About the speaker – N. Sivasothi aka Otterman is a lecturer with the Department of Biological Sciences at the National University of Singapore where he teaches biodiversity and ecology. His cohort of research students (Otterman Holt) includes Ottergirl Meryl Theng and they investigate mammals, mangroves, wildlife conservation and human impact. A Research Associate of the Lee Kong Chian Natural History Museum, he coordinates the museum volunteer group, Toddycats! who play an active role in public education. Seen an interesting mammal in Singapore? Contribute mammal sightings to his team at

Date: Sat 07 Nov 2015: 5.30pm – 6.30pm
Cost: Free (Admission charges to Sentosa apply)
Venue: Palawan Amphitheatre (At Animal Encounters, Opposite POLW)
Sign up at today!

A bunch of jobs in NUS – Lecturer, full-time RA, part-time RA & conference organiser assistant

Just posted a bunch of jobs, hope the right people find each other:

  1. Instructor/Lecturer in i) sustainability and ii) work place readiness at Ridge View Residential College, NUS [link]
  2. Research Assistant or Associate: Land use change and conservation in Myanmar (3 years) @ NUS DBS [link]
  3. Part-time research field assistant in Small Mammals, Nov 2015 – Mar 2016 [link]
  4. Conference organization assistant for Conservation Asia 2016 in Singapore (immediate to Jul 2016) [link]

Job: Instructor/Lecturer in i) Sustainability and ii) Work Place Readiness at Ridge View Residential College, NUS

Job: Instructor/Lecturer (closing date: 13 Nov 2015; JOB-2015-0349720)

The Ridge View Residential College (RVRC) is a one-year interdisciplinary programme that aims to cultivate sustainability culture and leadership through a living-learning curriculum. Its three core modules, co-academic activities, and industry presence are seamlessly interwoven to ensure that students develop intellectual inquiry and academic rigour, engage in experiential learning, and are keenly attuned to the demands of the workplace.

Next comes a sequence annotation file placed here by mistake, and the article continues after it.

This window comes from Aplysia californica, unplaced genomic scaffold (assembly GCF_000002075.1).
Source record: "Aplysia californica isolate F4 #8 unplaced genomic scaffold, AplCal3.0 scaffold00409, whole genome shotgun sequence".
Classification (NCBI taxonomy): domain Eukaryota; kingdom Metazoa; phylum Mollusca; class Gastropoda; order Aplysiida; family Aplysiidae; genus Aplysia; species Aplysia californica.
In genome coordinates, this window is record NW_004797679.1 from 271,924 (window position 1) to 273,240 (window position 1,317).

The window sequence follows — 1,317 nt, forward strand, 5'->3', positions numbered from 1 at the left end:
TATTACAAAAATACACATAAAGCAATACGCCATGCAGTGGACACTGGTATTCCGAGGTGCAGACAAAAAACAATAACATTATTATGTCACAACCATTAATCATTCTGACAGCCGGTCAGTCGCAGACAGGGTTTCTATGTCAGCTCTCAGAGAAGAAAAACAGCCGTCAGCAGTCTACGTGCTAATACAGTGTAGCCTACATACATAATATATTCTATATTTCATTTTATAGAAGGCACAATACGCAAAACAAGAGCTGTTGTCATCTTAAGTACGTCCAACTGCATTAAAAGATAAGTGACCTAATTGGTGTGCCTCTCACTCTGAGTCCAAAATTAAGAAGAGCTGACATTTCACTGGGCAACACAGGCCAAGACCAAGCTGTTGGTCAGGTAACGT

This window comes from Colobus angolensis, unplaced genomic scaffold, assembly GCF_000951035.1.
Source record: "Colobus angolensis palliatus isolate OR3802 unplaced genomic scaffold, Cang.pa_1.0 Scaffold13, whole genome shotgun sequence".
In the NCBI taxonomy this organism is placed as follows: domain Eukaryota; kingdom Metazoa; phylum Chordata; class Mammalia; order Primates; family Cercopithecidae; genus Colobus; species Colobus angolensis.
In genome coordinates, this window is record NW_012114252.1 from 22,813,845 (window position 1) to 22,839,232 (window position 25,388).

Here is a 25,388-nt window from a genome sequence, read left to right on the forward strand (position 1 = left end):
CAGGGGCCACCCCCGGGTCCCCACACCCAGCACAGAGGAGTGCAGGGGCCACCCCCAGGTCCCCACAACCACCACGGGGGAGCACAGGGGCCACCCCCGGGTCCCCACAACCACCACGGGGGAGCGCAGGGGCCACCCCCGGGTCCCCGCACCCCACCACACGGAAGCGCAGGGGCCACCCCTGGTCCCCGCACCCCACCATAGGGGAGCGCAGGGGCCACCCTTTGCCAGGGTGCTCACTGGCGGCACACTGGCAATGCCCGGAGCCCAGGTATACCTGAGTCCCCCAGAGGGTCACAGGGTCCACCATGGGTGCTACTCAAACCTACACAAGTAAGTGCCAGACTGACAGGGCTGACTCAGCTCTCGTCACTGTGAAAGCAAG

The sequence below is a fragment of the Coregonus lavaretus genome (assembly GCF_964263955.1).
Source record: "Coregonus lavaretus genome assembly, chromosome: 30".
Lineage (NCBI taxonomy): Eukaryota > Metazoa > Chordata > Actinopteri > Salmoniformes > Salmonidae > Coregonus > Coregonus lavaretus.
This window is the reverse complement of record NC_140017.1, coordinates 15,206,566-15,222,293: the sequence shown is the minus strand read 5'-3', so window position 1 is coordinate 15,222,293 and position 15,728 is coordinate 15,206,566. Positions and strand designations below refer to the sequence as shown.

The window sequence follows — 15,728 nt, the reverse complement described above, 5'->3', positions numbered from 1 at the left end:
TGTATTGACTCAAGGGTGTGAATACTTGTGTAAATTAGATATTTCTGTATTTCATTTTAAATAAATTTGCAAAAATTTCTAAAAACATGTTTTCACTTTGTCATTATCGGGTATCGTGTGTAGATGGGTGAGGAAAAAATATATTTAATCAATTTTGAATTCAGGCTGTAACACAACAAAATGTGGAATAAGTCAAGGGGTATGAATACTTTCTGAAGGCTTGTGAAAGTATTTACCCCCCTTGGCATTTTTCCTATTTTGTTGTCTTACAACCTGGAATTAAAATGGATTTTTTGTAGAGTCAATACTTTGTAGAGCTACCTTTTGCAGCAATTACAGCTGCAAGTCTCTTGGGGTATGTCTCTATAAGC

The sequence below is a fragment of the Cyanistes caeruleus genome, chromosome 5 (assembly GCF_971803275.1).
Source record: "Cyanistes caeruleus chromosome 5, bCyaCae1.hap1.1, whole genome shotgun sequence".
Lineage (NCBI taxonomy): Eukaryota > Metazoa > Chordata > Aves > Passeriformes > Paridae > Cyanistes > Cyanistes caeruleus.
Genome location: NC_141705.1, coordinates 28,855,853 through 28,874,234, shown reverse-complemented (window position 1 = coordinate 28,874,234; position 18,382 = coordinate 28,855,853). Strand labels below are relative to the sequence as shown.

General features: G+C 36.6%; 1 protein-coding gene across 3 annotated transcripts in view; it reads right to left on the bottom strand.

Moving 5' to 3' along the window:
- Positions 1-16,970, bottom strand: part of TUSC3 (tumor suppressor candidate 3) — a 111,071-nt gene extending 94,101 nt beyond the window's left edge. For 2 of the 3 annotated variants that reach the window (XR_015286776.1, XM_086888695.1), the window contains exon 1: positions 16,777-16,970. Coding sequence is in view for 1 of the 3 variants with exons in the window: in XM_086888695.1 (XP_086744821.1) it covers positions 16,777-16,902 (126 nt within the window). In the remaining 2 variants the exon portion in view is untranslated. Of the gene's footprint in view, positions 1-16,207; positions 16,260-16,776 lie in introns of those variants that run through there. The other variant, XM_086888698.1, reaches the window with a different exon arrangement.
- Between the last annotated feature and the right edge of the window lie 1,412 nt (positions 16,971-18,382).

RVRC is seeking applications for the position of Instructors/Lecturers to join its motivated and exciting team starting Academic Year 2016/2017. Successful candidates with suitable expertise and relevant experience will contribute to the development and teaching of two core RVRC modules, as follows:

  • sustainability (integrated interdisciplinary approach)
  • workplace readiness (including experiential learning, sustained sports, and readiness for internship/workplace) – the candidate will be involved in the design, implementation, assessment and evaluation of the sports and experiential learning components. The candidate will also support other preparatory and developmental activities relevant to ‘workplace readiness’.

Instructors/Lecturers are employed as full-time RVRC faculty on the Educator track. The positions may also be residential or non-residential.

RVRC currently admits only Year One students from five faculties/schools, namely Faculty of Engineering, Faculty of Arts & Social Sciences, Faculty of Science, School of Computing and School of Design & Environment. Its strategic goal is to instil in students values and qualities contributing to their overall development as undergraduates – academically, socially, personally, and professionally – complemented by a close engagement with the industry.

Job Requirements:
RVRC is looking for faculty who can demonstrate the following attributes:

  • strong grounding in teaching and learning at tertiary level
  • keen to explore innovative and alternative ways of engaging student learning
  • learner-centric and learning-centric
  • passionate about nurturing and working with students
  • possess the pioneering spirit to shape and influence the direction of the College

To apply, see: